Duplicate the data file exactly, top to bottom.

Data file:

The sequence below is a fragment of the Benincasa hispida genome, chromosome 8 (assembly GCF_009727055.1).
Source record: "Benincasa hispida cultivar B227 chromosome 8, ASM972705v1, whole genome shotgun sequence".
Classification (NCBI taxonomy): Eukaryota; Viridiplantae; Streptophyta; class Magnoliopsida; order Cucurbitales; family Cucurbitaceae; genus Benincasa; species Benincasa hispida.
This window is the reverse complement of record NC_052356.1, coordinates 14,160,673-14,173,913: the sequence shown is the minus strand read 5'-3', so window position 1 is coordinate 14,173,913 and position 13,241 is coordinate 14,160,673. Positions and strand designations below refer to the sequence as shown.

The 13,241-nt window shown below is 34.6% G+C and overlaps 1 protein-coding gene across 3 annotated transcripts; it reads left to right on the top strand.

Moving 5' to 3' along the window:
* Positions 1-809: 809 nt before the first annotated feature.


The sequence below is a fragment of the Benincasa hispida genome, chromosome 8 (assembly GCF_009727055.1).
Source record: "Benincasa hispida cultivar B227 chromosome 8, ASM972705v1, whole genome shotgun sequence".
Classification (NCBI taxonomy): Eukaryota; Viridiplantae; Streptophyta; class Magnoliopsida; order Cucurbitales; family Cucurbitaceae; genus Benincasa; species Benincasa hispida.
This window is the reverse complement of record NC_052356.1, coordinates 14,160,673-14,173,913: the sequence shown is the minus strand read 5'-3', so window position 1 is coordinate 14,173,913 and position 13,241 is coordinate 14,160,673. Positions and strand designations below refer to the sequence as shown.

The 13,241-nt window shown below is 34.6% G+C and overlaps 1 protein-coding gene across 3 annotated transcripts; it reads left to right on the top strand.

Moving 5' to 3' along the window:
* Positions 1-809: 809 nt before the first annotated feature.